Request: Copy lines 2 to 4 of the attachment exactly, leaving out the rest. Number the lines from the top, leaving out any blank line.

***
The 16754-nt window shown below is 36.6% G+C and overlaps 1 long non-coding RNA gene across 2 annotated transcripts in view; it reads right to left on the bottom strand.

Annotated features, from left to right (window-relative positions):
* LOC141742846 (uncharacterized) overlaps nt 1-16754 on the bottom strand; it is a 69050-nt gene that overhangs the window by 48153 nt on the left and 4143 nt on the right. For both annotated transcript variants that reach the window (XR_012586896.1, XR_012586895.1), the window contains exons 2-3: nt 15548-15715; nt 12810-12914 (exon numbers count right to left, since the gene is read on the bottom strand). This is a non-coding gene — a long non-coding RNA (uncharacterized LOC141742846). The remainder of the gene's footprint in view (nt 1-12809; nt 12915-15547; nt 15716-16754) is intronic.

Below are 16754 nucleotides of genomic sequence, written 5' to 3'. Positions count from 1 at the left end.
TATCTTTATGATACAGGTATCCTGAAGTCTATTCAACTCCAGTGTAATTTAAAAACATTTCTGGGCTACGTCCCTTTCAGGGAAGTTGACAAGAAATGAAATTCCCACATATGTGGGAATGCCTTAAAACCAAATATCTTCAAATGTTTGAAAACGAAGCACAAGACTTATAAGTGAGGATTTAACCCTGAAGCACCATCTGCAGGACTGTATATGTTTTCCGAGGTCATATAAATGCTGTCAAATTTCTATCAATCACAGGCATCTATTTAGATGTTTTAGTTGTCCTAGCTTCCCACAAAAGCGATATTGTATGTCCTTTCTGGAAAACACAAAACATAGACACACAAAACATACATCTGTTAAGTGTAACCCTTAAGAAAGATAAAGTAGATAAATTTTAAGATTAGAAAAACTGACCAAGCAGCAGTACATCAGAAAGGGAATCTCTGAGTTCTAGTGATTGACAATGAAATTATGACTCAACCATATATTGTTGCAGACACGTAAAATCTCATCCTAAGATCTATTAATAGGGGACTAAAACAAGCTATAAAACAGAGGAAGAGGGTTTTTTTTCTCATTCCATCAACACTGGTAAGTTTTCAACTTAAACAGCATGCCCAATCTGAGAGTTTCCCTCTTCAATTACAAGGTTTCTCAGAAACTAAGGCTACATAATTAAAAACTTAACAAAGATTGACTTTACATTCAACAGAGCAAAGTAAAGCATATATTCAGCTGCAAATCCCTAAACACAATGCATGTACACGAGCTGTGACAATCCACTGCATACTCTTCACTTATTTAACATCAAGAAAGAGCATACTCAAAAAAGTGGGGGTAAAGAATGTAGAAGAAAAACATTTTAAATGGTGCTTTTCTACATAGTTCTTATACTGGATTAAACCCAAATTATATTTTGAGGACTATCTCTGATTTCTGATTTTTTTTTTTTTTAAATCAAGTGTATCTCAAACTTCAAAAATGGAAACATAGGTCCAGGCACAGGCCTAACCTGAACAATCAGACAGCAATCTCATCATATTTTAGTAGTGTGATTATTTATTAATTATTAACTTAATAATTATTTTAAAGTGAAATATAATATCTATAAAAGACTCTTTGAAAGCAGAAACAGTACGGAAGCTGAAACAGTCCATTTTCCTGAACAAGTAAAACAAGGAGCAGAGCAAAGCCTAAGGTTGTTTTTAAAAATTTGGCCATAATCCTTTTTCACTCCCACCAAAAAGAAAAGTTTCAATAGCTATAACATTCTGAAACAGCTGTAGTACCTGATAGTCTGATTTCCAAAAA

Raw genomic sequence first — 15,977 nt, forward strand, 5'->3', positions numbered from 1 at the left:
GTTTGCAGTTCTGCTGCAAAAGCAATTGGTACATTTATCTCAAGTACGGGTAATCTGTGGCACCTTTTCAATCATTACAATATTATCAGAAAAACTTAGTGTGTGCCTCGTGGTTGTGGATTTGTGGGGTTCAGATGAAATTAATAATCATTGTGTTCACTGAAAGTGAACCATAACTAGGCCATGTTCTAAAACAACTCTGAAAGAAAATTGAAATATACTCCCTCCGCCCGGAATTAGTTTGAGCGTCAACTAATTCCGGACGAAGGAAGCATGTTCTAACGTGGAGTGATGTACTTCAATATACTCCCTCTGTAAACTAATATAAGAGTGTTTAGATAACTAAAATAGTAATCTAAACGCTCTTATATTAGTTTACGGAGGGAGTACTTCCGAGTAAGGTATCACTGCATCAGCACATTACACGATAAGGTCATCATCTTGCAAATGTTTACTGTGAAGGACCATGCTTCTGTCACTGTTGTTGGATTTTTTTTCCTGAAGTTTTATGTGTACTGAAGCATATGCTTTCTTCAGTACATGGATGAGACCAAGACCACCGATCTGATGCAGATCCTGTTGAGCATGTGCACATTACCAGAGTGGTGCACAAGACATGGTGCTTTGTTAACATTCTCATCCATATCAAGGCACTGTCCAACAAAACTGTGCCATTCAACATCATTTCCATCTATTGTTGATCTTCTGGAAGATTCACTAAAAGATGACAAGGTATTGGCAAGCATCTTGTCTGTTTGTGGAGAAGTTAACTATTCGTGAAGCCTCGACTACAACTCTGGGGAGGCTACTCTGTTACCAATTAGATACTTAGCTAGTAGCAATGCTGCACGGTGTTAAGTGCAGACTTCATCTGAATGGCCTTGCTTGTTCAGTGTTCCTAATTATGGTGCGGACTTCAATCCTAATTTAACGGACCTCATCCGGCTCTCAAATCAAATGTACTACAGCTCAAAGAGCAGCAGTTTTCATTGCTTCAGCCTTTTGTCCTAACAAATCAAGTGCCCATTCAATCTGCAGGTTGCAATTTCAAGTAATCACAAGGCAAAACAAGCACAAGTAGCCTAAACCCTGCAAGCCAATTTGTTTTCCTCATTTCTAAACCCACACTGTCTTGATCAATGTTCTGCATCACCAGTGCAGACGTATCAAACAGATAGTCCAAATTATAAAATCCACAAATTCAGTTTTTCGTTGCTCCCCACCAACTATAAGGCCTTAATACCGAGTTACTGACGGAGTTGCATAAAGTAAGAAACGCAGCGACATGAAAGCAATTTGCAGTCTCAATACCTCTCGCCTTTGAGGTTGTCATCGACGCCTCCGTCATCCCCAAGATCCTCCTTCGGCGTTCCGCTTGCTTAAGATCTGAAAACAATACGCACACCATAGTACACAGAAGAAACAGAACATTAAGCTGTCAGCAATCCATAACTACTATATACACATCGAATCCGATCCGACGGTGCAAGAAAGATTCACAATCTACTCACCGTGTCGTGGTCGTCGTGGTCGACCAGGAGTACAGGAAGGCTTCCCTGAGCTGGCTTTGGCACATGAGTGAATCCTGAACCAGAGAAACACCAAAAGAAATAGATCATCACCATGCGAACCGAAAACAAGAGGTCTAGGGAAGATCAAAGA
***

Annotated features, from left to right (window-relative positions):
* LOC141742846 (uncharacterized) overlaps nt 1-16754 on the bottom strand; it is a 69050-nt gene that overhangs the window by 48153 nt on the left and 4143 nt on the right. For both annotated transcript variants that reach the window (XR_012586896.1, XR_012586895.1), the window contains exons 2-3: nt 15548-15715; nt 12810-12914 (exon numbers count right to left, since the gene is read on the bottom strand). This is a non-coding gene — a long non-coding RNA (uncharacterized LOC141742846). The remainder of the gene's footprint in view (nt 1-12809; nt 12915-15547; nt 15716-16754) is intronic.

Below are 16754 nucleotides of genomic sequence, written 5' to 3'. Positions count from 1 at the left end.